From school to college was a journey out of exclusion

21st October 2011 at 01:00
After the isolation of school days, a move into further education helped leave a world of prejudice far behind

Communication is the key to life. For me it is slightly more difficult than for everyone else, because of my disability: cerebral palsy. I feel this ruined my time at high school and would like to tell you why.

Throughout my five years at school, I was not bullied. I was ignored by everyone, which I think is worse - at least when you are bullied, you get some kind of attention, which I craved. I used to go weeks at a time with no one even making eye contact with me, let alone having a conversation. I am aware that young teenagers are very image-conscious and anxious about being able to fit in - and because I was different, my fellow students wanted nothing to do with me.

As if it wasn't hard enough to be disabled at school, I also found I was questioning my sexuality and was appalled by the lack of support my school gave me. I remember telling my guidance teacher that I thought about being gay: her response was "Oh dear", and she then walked out of the room. Two days later, she had a flyer for LGBT Scotland, a fantastic organisation which I still work with four years on. It had a Post-it note with my name on it, so during her drop-in session every person who came in saw this on her desk, which automatically outed and stigmatised me even more.

During the summer, my younger sister brought some of her friends over and they looked at me as if I was some kind of alien. This brought back so many memories from school and it really saddens me that these people are almost being taught to hate disabled people. I don't know why this is. My school was known as a pond socially, which means you were either in the gang or not. If you weren't, you had no friends.

My teachers did very little to help and would quite often encourage the stigmatisation. On one occasion, a teacher told another pupil: "If you don't stop talking, I'll make you sit next to Josh." The girl almost started crying and said, "I would rather stand outside." That will be ingrained in my memory for the rest of my life.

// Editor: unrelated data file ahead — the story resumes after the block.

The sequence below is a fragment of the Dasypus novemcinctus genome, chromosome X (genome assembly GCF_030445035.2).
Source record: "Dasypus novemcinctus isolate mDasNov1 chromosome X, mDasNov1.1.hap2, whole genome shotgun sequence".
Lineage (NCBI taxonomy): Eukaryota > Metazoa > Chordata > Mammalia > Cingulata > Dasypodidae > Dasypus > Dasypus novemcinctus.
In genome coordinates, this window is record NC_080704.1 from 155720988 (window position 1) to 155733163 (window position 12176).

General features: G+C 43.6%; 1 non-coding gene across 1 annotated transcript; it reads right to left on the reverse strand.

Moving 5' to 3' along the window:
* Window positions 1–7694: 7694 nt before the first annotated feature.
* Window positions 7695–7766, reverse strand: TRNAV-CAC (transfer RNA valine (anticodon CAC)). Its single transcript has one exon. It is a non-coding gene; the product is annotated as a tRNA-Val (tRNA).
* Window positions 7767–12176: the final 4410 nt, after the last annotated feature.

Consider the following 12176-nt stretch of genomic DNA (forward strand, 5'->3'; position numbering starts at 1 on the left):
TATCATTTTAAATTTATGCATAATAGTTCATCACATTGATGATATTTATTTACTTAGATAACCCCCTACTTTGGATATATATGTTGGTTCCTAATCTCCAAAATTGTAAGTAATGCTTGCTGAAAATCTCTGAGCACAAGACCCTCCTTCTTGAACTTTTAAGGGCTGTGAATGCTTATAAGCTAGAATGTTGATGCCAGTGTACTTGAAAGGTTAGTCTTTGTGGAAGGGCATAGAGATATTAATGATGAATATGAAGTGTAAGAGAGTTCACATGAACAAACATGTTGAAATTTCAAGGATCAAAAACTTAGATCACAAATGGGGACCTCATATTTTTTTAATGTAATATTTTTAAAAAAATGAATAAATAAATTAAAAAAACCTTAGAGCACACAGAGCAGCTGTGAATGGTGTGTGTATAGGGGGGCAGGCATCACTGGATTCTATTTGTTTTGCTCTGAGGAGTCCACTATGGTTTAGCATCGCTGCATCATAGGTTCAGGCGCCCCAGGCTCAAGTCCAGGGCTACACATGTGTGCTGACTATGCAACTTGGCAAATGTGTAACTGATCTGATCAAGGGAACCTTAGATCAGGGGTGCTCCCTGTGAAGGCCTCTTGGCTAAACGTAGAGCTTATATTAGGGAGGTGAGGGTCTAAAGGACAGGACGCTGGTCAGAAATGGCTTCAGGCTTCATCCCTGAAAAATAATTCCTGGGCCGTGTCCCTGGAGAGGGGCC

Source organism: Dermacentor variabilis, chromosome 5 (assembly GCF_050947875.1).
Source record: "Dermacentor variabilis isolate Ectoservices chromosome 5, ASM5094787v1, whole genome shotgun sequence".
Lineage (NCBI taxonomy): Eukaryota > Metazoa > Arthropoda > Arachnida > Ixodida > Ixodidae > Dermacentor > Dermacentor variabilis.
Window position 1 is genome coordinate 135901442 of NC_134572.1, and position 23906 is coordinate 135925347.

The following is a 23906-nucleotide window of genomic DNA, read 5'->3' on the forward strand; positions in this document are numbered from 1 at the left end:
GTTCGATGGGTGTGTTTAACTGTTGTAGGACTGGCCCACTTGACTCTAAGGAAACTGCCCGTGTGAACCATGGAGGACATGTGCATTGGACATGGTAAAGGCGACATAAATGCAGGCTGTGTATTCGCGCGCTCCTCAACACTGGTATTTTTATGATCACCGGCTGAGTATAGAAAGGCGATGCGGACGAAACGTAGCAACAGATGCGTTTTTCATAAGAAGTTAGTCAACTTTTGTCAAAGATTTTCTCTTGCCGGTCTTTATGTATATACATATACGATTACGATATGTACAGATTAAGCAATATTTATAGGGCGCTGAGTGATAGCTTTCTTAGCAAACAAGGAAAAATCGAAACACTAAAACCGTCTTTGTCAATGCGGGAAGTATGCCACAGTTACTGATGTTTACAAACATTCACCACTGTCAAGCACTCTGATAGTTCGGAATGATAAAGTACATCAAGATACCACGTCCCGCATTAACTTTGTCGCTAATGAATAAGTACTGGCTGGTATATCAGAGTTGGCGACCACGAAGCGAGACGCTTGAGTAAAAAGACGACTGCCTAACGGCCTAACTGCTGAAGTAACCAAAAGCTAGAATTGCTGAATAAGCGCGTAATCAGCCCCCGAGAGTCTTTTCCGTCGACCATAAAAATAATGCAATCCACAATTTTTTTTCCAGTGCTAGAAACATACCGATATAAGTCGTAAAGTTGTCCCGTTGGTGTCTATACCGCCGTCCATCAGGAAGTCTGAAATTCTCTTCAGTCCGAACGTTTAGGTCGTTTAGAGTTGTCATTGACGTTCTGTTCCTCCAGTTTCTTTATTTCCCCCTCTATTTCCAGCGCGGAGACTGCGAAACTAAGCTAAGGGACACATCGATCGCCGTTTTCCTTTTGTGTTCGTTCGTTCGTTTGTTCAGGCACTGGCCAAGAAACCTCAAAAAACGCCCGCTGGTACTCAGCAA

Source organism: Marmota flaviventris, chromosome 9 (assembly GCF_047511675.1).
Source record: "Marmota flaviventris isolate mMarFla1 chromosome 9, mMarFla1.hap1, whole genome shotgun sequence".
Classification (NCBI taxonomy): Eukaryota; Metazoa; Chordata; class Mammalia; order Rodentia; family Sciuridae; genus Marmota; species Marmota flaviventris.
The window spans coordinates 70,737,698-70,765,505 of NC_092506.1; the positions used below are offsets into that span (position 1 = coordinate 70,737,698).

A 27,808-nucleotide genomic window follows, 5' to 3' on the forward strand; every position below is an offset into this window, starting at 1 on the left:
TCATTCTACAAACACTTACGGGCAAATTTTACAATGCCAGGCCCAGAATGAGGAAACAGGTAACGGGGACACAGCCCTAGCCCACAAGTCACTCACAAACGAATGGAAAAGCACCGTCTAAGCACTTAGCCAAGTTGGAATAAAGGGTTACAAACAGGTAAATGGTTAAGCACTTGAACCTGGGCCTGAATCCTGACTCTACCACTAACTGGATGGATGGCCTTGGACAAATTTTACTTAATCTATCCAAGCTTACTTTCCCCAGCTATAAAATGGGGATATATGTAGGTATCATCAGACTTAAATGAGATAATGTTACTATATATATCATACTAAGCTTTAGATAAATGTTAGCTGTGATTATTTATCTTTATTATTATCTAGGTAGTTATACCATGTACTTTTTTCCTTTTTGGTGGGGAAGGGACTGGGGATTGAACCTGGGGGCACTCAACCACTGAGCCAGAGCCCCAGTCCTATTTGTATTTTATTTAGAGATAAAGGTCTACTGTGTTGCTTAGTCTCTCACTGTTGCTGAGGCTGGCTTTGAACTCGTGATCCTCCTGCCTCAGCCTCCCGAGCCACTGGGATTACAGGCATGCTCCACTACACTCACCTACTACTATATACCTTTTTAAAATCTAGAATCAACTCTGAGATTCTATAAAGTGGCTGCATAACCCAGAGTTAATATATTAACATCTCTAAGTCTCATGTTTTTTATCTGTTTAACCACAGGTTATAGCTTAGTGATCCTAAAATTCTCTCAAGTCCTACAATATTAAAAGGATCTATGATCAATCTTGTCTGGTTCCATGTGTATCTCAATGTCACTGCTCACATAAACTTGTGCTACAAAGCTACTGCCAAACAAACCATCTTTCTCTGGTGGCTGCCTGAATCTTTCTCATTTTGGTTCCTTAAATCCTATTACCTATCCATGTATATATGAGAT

There was not one day of school that I looked forward to, and I don't think there was ever a day in the five years I was there that a teacher ever told me to stop talking. It wasn't that teachers were frightened to discipline a disabled student, but rather that I never spoke in class.

I endured five years in my high school in Edinburgh before things eventually became too much for me and I left to join a local further education college. Thankfully, I found attitudes were very different there. At college, the tutors included me in classes, I made so many friends and no one seemed to care about my disability. I think I made more friends in my first week there than I ever did at school.

Two years after leaving college, and three years after leaving school, I have kept in contact with around five people from college, but not one from school. My grades were so much better at college, even though I was doing more Highers, because I was having a great time.

I am now studying law at Stirling University and have lots of friends. I do not feel that my disability is having a huge impact on my life.

At university, academia is only a small part of the whole package; university is more about finding out who you are as a person as well as making great friends and learning skills for life. This is also what secondary school should be about.

If you are a teacher and have disabled pupils in your class, I would really like you to think about whether they are included.

And there isn't just one way to include disabled people in a classroom. What really helped me was being treated just like one of the others; being shown a positive attitude; and being kept an eye on to see whether I was being ignored in activities involving group work. Being asked questions in class is an excellent way of being included and stretched intellectually.

I have been so frustrated with people's perceptions of disability that I am now working with the Edinburgh Festival Fringe and training all front- of-house staff on how to interact with disabled customers.

I was also the disabled students' officer at Stirling University, which involved helping students with individual problems, as well as working with presidents of clubs and societies and training them to make the effort to involve disabled students in their clubs. I am currently LGBT officer at Stirling and love to challenge perceptions of what sexuality and gender are. I faced the exact same problems through having a different sexuality, as being disabled, with my classmates.

I wish there was a way of teaching young people not to be afraid to talk to people who are different. I would love to see a new breed of people leaving school who are open-minded, able to talk to new people and not care about differences.

Teachers of any subject need to think about how to include diversity and inclusion in their classroom, whether it's disability, sexuality, gender or race. We are all people and no one should be treated less favourably than anyone else in any situation, especially not in school.

Joshua Hepple is a law student at Stirling University.

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